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Bring back OCR in a future release #101

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vinayak-mehta opened this issue Sep 11, 2018 · 11 comments

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@vinayak-mehta
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commented Sep 11, 2018

The experimental version exists before this commit 9753889. It uses Tesseract (using pyocr). ocropy looked promising the last time I checked, opening this issue for discussion and experiments around OCR.

An earlier issue around the same topic: #14

@wanghaisheng

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commented Oct 28, 2018

for simple trick ,we can just use orcmypdf to convert image based pdf into a searchable pdf

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commented Oct 30, 2018

A good test to check if ocrmypdf would work would be to convert all the PDFs used inside the tests to image-based PDFs, use ocrmypdf to convert those image-based PDFs to text-based ones and then run the tests. @wanghaisheng Would you like to look into this? Otherwise, I'll do this later.

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commented Oct 30, 2018

@vinayak-mehta definitely i want to help with this ,i can set up a docker ocrmypdf environment and convert all files under https://github.com/socialcopsdev/camelot/tree/master/tests/files.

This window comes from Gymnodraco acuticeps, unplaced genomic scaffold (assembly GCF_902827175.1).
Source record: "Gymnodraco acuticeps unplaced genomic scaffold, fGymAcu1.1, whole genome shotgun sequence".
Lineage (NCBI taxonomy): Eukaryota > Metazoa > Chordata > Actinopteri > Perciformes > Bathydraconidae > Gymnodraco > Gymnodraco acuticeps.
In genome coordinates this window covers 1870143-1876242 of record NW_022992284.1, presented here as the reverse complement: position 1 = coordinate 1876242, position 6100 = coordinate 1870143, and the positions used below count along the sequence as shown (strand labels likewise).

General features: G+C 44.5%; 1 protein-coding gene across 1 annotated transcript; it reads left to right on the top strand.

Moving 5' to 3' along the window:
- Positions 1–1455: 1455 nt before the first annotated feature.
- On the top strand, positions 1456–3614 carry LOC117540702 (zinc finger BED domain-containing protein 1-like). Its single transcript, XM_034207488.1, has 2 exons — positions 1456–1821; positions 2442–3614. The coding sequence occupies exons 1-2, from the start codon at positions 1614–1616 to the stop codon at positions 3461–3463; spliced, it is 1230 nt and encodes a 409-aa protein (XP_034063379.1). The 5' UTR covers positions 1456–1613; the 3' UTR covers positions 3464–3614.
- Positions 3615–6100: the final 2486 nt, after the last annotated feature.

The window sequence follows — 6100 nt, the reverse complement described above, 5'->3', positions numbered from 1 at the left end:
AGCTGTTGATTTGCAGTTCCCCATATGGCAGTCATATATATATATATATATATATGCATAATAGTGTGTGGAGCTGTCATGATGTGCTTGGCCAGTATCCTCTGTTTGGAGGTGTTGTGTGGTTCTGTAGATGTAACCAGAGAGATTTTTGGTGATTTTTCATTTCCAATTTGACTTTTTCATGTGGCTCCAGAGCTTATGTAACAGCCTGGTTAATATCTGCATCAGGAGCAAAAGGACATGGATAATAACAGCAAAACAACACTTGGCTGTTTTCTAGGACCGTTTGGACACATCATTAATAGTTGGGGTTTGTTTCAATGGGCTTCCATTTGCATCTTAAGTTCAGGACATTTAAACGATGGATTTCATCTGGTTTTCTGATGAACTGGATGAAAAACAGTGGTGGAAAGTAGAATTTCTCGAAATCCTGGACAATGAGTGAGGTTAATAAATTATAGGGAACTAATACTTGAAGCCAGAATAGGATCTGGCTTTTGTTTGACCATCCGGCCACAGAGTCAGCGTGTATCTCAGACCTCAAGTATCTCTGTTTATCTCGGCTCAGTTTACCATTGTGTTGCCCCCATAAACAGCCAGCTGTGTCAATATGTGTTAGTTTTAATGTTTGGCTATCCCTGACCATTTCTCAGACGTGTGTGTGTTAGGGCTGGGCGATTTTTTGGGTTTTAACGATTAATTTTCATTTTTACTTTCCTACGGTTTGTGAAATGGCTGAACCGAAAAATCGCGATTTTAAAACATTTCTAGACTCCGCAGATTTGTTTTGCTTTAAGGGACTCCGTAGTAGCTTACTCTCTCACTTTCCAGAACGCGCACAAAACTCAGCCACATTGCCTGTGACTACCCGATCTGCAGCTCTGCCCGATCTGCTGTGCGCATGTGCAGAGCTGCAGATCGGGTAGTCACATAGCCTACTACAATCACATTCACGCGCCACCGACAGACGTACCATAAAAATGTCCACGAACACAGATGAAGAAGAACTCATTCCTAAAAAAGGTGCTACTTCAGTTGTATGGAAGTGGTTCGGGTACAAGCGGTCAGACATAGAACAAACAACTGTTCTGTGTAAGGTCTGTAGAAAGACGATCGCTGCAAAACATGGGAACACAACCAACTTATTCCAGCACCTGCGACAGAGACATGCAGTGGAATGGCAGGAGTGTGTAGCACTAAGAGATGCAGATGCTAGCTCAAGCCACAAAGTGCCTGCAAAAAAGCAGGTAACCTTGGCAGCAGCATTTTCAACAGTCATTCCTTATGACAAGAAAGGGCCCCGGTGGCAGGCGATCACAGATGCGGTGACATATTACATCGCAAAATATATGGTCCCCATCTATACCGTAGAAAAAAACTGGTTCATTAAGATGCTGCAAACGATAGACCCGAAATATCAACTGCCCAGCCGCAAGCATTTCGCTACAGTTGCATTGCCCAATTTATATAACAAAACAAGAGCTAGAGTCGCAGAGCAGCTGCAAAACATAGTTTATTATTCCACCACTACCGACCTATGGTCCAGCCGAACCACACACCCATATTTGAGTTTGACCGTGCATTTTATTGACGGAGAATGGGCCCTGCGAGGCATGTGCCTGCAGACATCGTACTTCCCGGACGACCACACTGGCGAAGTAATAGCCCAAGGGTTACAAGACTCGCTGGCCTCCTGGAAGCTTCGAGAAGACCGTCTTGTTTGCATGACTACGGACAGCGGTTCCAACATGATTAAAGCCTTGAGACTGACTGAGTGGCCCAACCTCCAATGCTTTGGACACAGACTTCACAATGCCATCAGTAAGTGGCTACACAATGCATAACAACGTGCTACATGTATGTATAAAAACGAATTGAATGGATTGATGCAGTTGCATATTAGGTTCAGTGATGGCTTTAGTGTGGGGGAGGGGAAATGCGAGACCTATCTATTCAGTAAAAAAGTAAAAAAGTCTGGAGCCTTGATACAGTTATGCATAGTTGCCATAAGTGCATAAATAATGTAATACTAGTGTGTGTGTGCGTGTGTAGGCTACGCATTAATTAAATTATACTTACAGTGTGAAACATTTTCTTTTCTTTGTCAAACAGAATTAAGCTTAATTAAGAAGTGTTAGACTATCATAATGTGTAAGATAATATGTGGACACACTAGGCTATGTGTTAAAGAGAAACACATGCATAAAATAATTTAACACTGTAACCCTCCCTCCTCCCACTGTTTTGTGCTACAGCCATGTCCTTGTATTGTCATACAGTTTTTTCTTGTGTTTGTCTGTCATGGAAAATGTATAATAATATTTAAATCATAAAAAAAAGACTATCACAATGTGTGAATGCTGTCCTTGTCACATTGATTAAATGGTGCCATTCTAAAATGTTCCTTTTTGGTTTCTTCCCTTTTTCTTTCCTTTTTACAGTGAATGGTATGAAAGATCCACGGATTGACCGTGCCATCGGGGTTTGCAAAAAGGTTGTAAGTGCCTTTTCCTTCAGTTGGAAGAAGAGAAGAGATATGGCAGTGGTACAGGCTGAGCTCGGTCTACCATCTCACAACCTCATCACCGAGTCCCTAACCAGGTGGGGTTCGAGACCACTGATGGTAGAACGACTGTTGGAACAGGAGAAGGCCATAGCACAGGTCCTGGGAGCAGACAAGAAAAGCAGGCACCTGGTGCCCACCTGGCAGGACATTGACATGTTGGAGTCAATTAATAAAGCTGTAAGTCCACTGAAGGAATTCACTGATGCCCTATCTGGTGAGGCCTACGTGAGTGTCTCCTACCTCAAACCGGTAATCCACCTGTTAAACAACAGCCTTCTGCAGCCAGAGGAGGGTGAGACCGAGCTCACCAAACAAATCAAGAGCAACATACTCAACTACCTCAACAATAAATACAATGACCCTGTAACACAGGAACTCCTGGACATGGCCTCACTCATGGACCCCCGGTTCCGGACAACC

question
step 1. if we can transform these pdf files into text-based one
step 2. compare the text extract from text-based one with ground truth text to know the reliability of the ocr engine used by ocrmypdf

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commented Oct 30, 2018

@wanghaisheng You don't need to convert all the PDFs inside the tests/files folder to image-based ones, just the ones that are being used inside the Python tests.

  1. You can probably use ghostscript/imagemagick to convert the PDFs into image-based ones at once.
  2. Then convert all the new converted image-based PDFs into text-based ones using ocrmypdf at once.
  3. Run the tests on the text-based PDFs converted with ocrmypdf.
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commented Oct 30, 2018

If the tests run correctly, we should update the README and docs to guide users to convert their image-based PDFs to text-based using ocrmypdf.

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commented Oct 31, 2018

the tests you mean "test_common.py"?
@vinayak-mehta

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commented Oct 31, 2018

@wanghaisheng

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commented Nov 7, 2018

step1:setup ocrmypdf

docker pull jbarlow83/ocrmypdf

Then tag it to give a more convenient name, just ocrmypdf:

docker tag jbarlow83/ocrmypdf ocrmypdf

step 2:
batch process test files script using ocrmypdf docker container

#!/bin/env python3
# Contributed by github.com/Enantiomerie

# script needs 2 arguments
# 1. source dir with *.pdf - default is location of script
# 2. move dir where *.pdf and *_OCR.pdf are moved to

import logging
import os
import subprocess
import sys
import time
import shutil

script_dir = os.path.dirname(os.path.realpath(__file__))
timestamp = time.strftime("%Y-%m-%d-%H%M_")
log_file = script_dir + '/' + timestamp + 'ocrmypdf.log'
logging.basicConfig(level=logging.INFO, format='%(asctime)s %(message)s', filename=log_file, filemode='w')

if len(sys.argv) > 1: